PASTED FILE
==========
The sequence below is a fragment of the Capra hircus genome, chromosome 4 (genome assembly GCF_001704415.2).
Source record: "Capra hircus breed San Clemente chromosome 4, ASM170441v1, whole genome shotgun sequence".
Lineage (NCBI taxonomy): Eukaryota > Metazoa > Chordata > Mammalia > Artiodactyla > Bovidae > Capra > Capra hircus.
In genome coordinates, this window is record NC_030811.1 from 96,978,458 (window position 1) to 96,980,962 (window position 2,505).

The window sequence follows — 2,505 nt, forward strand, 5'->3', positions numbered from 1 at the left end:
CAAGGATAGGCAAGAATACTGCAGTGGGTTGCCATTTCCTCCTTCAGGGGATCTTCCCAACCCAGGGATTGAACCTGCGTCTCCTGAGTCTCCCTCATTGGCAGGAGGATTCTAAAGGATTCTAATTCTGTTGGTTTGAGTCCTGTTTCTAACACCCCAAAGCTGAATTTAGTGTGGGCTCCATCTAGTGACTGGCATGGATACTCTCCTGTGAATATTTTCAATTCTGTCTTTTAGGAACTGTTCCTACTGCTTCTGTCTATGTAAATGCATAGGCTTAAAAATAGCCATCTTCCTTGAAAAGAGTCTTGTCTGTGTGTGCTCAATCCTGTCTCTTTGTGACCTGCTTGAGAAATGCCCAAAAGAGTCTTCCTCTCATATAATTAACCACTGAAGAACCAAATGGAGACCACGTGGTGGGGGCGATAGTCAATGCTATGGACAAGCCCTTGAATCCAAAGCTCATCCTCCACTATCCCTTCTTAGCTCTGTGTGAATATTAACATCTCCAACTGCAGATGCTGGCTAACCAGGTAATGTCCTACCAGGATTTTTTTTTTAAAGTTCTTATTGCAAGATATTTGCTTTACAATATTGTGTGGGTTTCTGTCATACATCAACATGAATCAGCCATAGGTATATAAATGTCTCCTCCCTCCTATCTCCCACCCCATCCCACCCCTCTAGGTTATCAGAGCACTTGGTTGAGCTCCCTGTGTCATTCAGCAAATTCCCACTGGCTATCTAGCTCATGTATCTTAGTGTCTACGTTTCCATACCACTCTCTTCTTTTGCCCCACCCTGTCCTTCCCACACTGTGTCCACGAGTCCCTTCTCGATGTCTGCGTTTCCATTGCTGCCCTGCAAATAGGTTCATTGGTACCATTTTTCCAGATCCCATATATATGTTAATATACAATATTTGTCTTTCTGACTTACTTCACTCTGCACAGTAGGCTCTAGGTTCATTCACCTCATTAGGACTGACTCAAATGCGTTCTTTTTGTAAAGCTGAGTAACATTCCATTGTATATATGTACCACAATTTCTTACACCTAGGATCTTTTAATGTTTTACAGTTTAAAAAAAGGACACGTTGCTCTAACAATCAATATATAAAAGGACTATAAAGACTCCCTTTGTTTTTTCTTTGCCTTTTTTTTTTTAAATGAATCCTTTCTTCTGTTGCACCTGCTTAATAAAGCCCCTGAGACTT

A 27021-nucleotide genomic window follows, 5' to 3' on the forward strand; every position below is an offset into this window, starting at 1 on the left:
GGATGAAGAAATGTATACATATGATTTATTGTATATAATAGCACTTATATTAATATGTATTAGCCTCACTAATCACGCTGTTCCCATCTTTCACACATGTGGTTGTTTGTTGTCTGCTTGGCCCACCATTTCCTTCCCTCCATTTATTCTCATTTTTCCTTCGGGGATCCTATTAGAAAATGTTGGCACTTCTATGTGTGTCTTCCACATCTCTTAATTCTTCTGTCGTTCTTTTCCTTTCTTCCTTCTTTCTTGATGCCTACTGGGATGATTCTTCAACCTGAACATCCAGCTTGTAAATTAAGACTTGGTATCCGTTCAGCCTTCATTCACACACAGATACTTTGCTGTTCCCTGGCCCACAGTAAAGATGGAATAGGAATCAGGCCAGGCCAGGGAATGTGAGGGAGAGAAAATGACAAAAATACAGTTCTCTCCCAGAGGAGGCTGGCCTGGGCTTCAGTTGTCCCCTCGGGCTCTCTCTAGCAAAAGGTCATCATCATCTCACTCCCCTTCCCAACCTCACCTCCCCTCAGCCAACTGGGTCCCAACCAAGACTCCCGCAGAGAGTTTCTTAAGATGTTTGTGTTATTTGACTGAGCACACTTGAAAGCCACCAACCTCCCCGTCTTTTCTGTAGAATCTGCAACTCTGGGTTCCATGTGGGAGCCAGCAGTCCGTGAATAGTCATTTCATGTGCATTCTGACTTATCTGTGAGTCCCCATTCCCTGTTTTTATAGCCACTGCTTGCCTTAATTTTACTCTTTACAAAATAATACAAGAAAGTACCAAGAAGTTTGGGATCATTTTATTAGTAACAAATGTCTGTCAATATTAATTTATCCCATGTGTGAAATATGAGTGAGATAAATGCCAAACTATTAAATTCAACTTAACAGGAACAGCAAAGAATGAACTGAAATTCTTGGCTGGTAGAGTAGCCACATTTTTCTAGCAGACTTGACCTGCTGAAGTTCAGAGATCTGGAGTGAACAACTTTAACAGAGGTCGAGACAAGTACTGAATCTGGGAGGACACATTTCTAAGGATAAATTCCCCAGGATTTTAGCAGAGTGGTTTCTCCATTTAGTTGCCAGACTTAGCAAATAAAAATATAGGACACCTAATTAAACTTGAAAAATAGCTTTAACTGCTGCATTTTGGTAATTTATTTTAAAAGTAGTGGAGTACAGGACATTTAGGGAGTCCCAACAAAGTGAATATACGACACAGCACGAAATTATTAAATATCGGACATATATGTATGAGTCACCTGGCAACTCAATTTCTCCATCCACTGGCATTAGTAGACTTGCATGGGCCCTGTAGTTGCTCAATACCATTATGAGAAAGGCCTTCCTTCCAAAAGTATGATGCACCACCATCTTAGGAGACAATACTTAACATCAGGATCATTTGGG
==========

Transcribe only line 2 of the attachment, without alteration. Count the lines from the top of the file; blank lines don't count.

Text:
Source record: "Capra hircus breed San Clemente chromosome 4, ASM170441v1, whole genome shotgun sequence".